“Look out for the Bumble Bee!” I grabbed Ruthie and dragged her in front of me, avoiding a very young Bee as it buzzed along, claiming the entire sidewalk and trailing its parents along behind.

“Eep! So sorry!” Ruthie reached out a hand to ruffle the little Bee as it walked on obliviously, in search of more candy to collect. The Bee's parents gave an apologetic smile and continued on. “Happy Halloween!” they uttered as they passed.

As we continued on, the sunlight ended its time, though not by the horizon, but by a large mass of clouds that rolled in from the north, bringing a bit of wind along with it. Definitely not a summer wind, I snugged deeper into my dark blue fall jacket, stuffing my hands into my pockets. Ruthie lifted up the collar of her own coat and dug out a piece of paper from her pocket.

“Well, according to the directions, we should be getting close. Another block and we should be there.”

And as she said, there it was, Island Road.

I've lived in Stonehart all my life and couldn't remember having heard anything about this street before or even the restaurant itself. Quite frankly, I had been suspecting the Ruthie was playing some sort of trick. We had been friends for a very long time and she knew me well enough to know what would cheer me up. I've a soft spot for a really nice meal. Hey, some people gamble, some drink, some pick up a one-nighter. For me, it's a nice meal in an interesting place. Works out rather well as I've been able to publish some restaurant reviews from some of my experiences. Enough of them that I actually had a small following of readers and have had a few suggestions for future explorations. But not this place.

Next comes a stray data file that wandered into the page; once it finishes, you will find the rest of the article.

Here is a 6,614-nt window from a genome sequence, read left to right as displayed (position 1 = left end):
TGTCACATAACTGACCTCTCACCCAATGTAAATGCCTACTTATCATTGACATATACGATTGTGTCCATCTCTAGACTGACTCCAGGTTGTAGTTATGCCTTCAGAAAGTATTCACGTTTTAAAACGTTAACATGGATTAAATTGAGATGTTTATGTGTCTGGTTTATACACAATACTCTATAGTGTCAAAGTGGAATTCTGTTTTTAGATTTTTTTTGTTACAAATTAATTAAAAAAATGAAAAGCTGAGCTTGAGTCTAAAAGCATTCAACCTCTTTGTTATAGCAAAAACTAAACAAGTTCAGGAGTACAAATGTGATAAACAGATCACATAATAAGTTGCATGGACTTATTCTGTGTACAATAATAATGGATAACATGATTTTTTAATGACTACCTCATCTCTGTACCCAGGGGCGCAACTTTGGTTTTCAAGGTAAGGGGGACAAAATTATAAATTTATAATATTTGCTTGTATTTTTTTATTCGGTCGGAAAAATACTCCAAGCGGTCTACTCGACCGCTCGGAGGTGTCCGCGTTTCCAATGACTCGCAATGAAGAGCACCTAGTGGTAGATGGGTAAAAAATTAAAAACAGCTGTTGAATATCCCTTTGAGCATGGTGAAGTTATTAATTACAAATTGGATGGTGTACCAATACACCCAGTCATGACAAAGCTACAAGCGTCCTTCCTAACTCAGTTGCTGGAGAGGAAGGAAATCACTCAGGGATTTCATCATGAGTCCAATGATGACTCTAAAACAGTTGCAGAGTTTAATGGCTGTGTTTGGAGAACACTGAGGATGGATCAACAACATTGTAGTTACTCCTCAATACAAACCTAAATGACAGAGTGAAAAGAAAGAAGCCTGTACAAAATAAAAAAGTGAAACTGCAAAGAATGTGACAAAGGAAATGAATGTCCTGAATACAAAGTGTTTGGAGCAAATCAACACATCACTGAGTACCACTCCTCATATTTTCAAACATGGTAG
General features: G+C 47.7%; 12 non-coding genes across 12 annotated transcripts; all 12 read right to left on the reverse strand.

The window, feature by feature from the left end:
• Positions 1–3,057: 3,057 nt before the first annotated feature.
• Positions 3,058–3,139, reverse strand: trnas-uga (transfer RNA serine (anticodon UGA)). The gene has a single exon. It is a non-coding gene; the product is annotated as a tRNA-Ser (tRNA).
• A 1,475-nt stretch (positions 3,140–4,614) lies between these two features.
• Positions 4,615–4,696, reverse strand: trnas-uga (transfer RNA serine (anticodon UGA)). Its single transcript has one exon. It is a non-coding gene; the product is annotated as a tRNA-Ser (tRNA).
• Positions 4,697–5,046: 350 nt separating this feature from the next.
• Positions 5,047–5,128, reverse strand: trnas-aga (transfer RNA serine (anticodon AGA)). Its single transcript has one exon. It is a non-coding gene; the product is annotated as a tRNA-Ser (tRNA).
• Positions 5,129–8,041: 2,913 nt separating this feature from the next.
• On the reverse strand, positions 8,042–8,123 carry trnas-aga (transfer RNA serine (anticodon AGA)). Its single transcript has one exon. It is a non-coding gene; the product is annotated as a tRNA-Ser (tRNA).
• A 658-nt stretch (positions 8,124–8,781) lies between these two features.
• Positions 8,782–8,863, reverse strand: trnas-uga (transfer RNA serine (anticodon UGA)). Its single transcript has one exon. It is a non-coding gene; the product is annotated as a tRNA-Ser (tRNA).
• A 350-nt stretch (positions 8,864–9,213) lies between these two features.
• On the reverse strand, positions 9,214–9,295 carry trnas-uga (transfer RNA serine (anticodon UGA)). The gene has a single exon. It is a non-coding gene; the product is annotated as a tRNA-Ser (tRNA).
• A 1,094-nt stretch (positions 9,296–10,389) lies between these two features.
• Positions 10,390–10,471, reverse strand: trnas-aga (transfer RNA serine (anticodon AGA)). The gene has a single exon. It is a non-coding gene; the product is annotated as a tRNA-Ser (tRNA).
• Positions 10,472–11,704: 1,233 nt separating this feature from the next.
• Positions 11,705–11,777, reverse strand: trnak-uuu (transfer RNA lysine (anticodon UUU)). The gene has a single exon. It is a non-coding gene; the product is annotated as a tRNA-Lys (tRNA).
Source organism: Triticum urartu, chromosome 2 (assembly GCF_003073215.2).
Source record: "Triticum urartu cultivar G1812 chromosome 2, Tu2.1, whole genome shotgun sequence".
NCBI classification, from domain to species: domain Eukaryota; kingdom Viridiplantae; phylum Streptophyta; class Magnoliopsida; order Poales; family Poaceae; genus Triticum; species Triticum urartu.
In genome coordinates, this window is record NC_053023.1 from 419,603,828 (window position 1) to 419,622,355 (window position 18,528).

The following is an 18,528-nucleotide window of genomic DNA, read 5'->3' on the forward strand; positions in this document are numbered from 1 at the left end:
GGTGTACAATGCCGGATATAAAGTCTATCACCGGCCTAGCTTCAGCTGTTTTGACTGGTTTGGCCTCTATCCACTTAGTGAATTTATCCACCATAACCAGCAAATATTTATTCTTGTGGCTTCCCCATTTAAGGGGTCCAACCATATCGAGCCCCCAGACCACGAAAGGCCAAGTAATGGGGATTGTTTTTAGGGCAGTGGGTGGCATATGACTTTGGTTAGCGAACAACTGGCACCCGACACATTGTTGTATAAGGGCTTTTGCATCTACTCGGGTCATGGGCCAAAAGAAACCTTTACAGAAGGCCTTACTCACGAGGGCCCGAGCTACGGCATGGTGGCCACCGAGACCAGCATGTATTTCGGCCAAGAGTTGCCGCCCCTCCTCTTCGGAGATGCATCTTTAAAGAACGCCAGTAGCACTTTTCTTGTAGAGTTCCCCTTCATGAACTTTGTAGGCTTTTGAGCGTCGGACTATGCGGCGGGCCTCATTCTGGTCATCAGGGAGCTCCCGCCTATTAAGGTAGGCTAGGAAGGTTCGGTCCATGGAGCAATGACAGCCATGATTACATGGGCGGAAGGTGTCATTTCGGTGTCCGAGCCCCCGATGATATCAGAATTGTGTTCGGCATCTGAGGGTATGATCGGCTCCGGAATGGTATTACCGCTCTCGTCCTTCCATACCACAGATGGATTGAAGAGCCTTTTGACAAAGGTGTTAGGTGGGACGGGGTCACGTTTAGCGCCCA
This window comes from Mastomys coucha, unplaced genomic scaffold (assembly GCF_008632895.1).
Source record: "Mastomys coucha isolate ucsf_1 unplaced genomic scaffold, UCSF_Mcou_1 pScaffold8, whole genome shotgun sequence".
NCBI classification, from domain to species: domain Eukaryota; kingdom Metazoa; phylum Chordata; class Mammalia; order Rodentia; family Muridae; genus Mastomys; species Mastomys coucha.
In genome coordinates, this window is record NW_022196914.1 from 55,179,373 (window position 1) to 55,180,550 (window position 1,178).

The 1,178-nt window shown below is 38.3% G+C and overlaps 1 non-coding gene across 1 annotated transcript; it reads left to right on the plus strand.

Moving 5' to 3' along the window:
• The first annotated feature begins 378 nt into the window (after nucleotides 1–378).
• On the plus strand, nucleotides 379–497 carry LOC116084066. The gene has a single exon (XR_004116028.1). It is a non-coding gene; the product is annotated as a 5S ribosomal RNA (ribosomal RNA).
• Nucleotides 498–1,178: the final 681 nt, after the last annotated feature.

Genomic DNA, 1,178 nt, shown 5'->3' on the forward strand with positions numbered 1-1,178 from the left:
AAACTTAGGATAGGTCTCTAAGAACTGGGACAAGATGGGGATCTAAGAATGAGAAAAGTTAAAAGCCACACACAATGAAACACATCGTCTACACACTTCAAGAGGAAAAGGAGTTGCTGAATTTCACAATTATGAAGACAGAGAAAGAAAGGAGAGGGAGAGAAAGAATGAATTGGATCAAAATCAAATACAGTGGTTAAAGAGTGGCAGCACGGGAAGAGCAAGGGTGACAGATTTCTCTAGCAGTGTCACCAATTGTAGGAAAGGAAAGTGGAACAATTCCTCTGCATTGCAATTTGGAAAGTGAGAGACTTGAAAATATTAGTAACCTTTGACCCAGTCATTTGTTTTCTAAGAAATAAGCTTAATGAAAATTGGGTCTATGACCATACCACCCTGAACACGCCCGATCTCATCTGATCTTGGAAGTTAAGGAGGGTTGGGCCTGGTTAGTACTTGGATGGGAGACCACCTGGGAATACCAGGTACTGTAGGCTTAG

And Ruthie, dear friend that she was, did her best to tag along. Just to give a second opinion of course.

We turned left from colonial Avenue onto Island Road and continued our walk.

“Is it very much further?” I asked.

“No, it should be a few minutes. Perhaps catching a bus to go back would be a good idea though… It is farther that I thought it would be.” She sheepishly looked at her paper.

“Ah, the fresh air and all those costumes is good for the appetite!” I didn't want her to feel bad about taking me away from the appointment I had with my cat.

Island Road, which looked very much like any other residential street, was full of trick-or-treaters. With the sun completely gone now, house lights and lit pumpkins gleamed everywhere as adults and children weaved in and out of driveways. A bit of fog was beginning to drag along the ground as we advanced further down the street, creating a parchment paper-like scene with spots of light poking through here and there.

“My gosh the fog comes up quickly here!” Ruthi looked around, surprised.

“I'm not sure, but I think the river is close by. I've… I,ve never been on this road. Can't say I've ever noticed it on the map either. Do you know this area?”

Ruthie shook her head, staring at the fog as it became very thick.